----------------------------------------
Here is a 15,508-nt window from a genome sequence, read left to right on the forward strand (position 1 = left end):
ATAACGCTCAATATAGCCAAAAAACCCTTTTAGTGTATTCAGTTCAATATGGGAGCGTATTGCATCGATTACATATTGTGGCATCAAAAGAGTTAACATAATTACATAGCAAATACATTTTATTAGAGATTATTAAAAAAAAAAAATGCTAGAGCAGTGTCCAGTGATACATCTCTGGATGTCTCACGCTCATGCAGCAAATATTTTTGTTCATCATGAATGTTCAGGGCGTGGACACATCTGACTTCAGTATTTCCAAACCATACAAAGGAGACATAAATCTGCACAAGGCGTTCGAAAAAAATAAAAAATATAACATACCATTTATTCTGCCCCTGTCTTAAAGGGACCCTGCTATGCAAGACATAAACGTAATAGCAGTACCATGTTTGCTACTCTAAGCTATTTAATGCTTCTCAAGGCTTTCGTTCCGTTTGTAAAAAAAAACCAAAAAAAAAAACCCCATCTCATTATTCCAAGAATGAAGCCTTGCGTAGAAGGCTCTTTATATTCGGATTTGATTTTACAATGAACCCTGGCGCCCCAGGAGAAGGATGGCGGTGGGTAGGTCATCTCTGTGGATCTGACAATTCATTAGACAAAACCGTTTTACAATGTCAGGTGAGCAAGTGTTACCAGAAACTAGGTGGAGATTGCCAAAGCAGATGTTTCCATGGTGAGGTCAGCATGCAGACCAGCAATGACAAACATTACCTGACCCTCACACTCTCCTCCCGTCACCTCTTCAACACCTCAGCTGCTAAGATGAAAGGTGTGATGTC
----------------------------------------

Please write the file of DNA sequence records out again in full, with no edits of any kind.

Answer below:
Here is a 15,508-nt window from a genome sequence, read left to right on the forward strand (position 1 = left end):
ATAACGCTCAATATAGCCAAAAAACCCTTTTAGTGTATTCAGTTCAATATGGGAGCGTATTGCATCGATTACATATTGTGGCATCAAAAGAGTTAACATAATTACATAGCAAATACATTTTATTAGAGATTATTAAAAAAAAAAAATGCTAGAGCAGTGTCCAGTGATACATCTCTGGATGTCTCACGCTCATGCAGCAAATATTTTTGTTCATCATGAATGTTCAGGGCGTGGACACATCTGACTTCAGTATTTCCAAACCATACAAAGGAGACATAAATCTGCACAAGGCGTTCGAAAAAAATAAAAAATATAACATACCATTTATTCTGCCCCTGTCTTAAAGGGACCCTGCTATGCAAGACATAAACGTAATAGCAGTACCATGTTTGCTACTCTAAGCTATTTAATGCTTCTCAAGGCTTTCGTTCCGTTTGTAAAAAAAAACCAAAAAAAAAAACCCCATCTCATTATTCCAAGAATGAAGCCTTGCGTAGAAGGCTCTTTATATTCGGATTTGATTTTACAATGAACCCTGGCGCCCCAGGAGAAGGATGGCGGTGGGTAGGTCATCTCTGTGGATCTGACAATTCATTAGACAAAACCGTTTTACAATGTCAGGTGAGCAAGTGTTACCAGAAACTAGGTGGAGATTGCCAAAGCAGATGTTTCCATGGTGAGGTCAGCATGCAGACCAGCAATGACAAACATTACCTGACCCTCACACTCTCCTCCCGTCACCTCTTCAACACCTCAGCTGCTAAGATGAAAGGTGTGATGTC